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Image says Accessability - graphic in grey for Access and green for Ability with dove in grey on newpaper that says Extra! Extra! Read all about it.

 

The Times, Are They A'Changin?

by Ken Dibble

We recently elected a new president who claimed to be a true “agent of change.” The post-election analysis suggested that fewer than half of those who cast ballots wanted major change, while many other citizens were uninspired by the choice offered to them and did not vote.

It remains to be seen if “real” change will come in the way that many voters imagined, but Donald Trump and his representatives have talked about changing things that affect people with disabilities, so we thought we should offer some preliminary remarks here...

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COURTS WATCH

E.B. and others are adults with developmental disabilities and their parents or guardians. They are suing the state for failing to provide “supported community residential opportunities necessary to prevent the unjustified isolation of adults with developmental disabilities and the concomitant adverse impact on the residential caregivers for these adults.” According to OPWDD, there are over 11,000 people on its waiting list for residential supports. The state has slowed down its process of creating new group “homes,” and nearly all new development is focused on residences for four or fewer people to house those leaving the developmental centers and ICFs that the agency must close.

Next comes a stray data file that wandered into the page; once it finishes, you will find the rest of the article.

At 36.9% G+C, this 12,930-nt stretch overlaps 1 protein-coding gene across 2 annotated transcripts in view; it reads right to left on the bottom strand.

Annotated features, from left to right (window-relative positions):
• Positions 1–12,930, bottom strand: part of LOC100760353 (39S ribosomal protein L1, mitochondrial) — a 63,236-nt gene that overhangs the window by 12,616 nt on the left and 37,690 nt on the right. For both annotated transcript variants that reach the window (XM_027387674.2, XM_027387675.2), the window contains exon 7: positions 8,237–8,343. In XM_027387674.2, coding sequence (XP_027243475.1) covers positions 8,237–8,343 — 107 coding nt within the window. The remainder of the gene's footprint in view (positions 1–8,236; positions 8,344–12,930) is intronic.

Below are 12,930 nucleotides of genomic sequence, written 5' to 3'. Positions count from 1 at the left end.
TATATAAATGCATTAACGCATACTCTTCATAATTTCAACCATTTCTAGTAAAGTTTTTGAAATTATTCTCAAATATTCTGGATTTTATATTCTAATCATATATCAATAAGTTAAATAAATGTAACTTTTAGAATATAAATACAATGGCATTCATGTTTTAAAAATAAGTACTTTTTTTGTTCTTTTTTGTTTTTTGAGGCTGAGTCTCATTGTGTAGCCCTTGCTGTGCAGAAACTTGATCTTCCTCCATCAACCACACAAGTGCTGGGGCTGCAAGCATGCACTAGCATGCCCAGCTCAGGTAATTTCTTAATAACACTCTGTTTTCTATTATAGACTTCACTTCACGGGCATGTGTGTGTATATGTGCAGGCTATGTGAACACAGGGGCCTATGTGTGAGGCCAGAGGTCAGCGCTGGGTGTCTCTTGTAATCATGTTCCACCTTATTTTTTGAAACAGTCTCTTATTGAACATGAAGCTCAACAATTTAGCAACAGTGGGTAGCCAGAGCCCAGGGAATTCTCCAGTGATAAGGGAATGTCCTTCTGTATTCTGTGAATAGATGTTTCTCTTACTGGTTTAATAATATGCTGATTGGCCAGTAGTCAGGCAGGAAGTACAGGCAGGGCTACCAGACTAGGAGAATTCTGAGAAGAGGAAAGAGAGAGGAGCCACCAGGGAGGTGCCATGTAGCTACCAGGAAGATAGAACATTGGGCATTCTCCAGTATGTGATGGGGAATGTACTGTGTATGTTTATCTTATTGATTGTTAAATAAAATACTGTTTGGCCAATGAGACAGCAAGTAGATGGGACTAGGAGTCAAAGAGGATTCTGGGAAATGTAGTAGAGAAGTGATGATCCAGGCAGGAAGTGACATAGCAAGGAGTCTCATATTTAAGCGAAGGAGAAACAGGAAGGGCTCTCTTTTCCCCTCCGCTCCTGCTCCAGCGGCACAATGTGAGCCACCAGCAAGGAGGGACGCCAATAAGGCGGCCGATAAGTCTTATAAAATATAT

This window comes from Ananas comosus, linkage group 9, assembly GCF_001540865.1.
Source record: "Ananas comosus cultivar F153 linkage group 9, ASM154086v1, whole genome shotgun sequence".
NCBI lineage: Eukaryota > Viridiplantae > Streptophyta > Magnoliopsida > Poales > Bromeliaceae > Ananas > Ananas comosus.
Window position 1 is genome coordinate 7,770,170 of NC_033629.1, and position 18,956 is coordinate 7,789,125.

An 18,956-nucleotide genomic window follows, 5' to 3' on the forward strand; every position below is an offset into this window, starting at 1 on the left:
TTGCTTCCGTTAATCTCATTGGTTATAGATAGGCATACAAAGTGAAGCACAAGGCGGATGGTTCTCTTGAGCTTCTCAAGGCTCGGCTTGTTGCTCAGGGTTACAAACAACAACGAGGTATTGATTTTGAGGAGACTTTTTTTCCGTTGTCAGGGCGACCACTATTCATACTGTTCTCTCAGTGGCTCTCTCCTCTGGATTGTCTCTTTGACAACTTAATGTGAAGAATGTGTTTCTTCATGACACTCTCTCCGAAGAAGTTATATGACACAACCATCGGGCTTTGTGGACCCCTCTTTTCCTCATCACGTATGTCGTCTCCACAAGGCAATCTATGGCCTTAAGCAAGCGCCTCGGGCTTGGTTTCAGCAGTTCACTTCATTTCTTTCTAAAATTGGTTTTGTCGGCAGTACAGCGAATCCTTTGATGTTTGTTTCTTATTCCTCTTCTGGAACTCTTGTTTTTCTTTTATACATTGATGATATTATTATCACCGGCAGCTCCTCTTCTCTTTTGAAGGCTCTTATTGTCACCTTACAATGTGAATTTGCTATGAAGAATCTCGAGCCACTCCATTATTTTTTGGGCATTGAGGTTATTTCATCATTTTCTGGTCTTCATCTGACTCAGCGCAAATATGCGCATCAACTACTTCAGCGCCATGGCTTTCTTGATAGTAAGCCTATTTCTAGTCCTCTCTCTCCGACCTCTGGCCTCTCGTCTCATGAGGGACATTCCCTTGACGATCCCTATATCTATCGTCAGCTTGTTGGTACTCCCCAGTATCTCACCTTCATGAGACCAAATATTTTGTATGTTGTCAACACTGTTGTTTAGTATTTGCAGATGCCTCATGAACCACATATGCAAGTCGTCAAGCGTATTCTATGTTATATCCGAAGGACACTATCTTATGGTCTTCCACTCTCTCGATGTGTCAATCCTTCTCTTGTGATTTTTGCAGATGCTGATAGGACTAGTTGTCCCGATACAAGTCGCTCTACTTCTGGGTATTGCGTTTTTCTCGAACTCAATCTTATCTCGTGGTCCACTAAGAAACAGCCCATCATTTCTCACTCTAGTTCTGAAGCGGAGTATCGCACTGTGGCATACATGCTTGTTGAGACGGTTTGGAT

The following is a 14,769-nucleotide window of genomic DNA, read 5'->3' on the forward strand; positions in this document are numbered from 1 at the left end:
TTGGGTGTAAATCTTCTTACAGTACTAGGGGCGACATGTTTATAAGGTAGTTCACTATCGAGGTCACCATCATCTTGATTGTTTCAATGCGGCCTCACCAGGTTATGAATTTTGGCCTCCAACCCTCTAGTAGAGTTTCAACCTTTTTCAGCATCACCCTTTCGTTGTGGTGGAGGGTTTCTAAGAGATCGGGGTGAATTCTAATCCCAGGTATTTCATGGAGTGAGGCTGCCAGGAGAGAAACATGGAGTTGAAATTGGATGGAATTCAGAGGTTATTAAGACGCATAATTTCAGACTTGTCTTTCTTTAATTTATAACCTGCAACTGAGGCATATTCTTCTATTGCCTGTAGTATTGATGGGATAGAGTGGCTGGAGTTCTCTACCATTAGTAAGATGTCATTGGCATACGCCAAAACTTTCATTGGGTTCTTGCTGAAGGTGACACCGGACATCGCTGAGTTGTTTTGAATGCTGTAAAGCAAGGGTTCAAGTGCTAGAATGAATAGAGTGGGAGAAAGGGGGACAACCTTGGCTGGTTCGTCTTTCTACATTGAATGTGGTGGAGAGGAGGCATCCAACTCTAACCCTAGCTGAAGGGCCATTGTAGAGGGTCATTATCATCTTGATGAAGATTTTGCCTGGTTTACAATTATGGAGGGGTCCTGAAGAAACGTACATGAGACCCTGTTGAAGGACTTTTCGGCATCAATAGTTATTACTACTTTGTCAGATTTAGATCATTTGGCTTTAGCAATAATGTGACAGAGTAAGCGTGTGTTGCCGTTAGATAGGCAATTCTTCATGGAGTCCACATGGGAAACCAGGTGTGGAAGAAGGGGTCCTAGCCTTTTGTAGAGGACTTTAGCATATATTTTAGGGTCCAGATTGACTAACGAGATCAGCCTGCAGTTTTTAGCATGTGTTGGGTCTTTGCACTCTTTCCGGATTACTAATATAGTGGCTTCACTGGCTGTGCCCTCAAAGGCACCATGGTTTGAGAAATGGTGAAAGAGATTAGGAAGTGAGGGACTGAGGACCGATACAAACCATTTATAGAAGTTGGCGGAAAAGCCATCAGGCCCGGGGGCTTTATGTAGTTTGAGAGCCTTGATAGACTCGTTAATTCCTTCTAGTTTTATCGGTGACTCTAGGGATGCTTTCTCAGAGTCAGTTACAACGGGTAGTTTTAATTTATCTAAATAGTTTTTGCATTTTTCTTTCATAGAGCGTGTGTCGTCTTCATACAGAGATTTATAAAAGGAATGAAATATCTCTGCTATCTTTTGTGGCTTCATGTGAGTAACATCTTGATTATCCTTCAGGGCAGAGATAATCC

Why is that? Two reasons: Cost and federal regulations.

Financially, New York can’t afford a rapid pace of building or renovating residential real estate. That’s expensive for anyone, and the regulatory demands that the state imposes on the design of these facilities inflate their cost well beyond what ordinary homeowners would pay for similar housing. Plus, it’s a lot of high-value residential property that is permanently off the tax rolls...

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Your Money or Your Life

In October the NYS Inspector General released a report criticizing OPWDD facilities for allowing employees to steal money. In a statement reported in the media, Inspector General Catherine Leahy Scott said, “With disturbing regularity we have seen the shameless preying on a vulnerable population by those charged with their care.” She also said the problems were the result of “systemic mismanagement” and a “lack of adequate accounting or safeguards.”

The IG’s office investigated ten cases, nine of which involved OPWDD misuse of personal funds belonging to residents of group homes. In one such case, a house manager stole over $7,400...

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Winter 2016-17 Issue No. 125 - web site version

Winter 2016-17 Issue No. 125 - pdf version